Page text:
THURSDAY, Aug. 16 (HealthDay News) -- An experimental drug known as mepolizumab may reduce outbreaks by almost 50 percent in people with a type of hard-to-treat asthma, an early study finds.
About a third of people with severe asthma have what is called eosinophilic asthma, in which inflammatory cells called eosinophils cause swelling of lung airways. Standard asthma treatment with inhaled steroids isn't effective, so these patients take oral steroids, which have many side effects, the researchers explained.
Mepolizumab blocks the production of eosinophils and reduces the frequency of severe asthma outbreaks, which may reduce the need for steroids, the researchers said.
The new drug is a monoclonal antibody, a class of drugs involving naturally occurring human antibodies that are genetically altered in a laboratory, cloned in large numbers and introduced into the patient to target disease sites.
"This is a promising new drug treatment," said lead researcher Dr. Ian Pavord, a consultant physician at the University Hospitals of Leicester NHS Trust, in England. "I think it's going to become a viable treatment and it offers hope to a group of people that are having really big problems with their asthma."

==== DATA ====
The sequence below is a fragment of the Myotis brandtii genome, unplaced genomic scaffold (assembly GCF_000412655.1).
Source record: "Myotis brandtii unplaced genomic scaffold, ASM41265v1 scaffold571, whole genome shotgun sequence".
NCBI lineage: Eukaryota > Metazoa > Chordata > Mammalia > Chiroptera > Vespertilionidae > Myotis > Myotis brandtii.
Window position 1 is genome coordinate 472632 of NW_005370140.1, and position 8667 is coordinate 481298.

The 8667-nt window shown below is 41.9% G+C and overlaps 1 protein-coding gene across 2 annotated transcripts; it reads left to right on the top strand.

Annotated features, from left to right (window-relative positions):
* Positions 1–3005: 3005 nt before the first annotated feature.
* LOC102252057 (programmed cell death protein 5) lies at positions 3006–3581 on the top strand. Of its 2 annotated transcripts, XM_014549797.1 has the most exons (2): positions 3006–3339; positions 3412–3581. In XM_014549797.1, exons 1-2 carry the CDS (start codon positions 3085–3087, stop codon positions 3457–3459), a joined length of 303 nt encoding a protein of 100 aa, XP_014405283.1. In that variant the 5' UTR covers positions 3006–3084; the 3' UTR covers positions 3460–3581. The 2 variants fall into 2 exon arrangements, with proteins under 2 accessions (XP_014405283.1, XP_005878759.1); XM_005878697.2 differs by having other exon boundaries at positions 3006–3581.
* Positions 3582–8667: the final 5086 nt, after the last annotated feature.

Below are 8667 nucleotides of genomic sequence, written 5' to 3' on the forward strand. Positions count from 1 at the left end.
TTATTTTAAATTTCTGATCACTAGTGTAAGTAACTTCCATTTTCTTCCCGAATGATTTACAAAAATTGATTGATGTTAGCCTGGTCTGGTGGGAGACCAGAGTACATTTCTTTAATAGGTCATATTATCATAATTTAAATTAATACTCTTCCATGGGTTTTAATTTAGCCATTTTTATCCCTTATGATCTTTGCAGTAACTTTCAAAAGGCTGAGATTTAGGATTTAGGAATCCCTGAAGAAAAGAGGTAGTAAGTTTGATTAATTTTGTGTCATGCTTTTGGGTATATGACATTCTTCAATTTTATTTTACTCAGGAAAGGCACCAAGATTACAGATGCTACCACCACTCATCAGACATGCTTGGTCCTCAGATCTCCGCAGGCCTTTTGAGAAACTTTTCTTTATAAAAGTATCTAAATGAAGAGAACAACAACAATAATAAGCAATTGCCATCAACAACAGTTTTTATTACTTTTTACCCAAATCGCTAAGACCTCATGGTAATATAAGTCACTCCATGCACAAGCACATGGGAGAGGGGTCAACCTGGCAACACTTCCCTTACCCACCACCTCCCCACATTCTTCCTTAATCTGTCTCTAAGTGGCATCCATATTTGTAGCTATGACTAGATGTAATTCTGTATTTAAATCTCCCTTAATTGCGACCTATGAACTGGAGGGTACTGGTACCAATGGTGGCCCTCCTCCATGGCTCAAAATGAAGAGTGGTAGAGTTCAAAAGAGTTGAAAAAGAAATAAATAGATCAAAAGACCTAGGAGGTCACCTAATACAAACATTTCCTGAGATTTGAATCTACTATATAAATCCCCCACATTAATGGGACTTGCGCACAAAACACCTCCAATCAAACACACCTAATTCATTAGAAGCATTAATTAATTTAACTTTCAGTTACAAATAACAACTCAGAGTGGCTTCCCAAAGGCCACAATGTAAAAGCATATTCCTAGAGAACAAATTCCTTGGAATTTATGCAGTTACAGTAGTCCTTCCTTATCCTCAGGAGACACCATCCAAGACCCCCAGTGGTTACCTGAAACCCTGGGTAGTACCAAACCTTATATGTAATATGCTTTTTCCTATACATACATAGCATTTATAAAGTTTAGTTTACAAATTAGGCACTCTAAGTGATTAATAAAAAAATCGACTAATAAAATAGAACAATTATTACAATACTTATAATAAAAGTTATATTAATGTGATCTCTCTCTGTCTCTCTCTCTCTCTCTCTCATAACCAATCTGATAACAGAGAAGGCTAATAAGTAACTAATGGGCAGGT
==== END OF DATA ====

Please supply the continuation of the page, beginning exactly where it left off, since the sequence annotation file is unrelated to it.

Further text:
The purpose of this trial was to find out the best dose of the drug and to identify the type of patients most likely to benefit from it, Pavord said.
"It's been a successful study, because we have established the drug is effective even in low doses and patients can be identified through a blood test," Pavord said.
Some patients taking mepolizumab may be able to reduce the amount of steroids they take, Pavord said.
"If that were the case it would be very attractive to the patient," he said.
GlaxoSmithKline, the maker of mepolizumab, funded the trial. The findings were published Aug. 16 in the online edition of the journal The Lancet.
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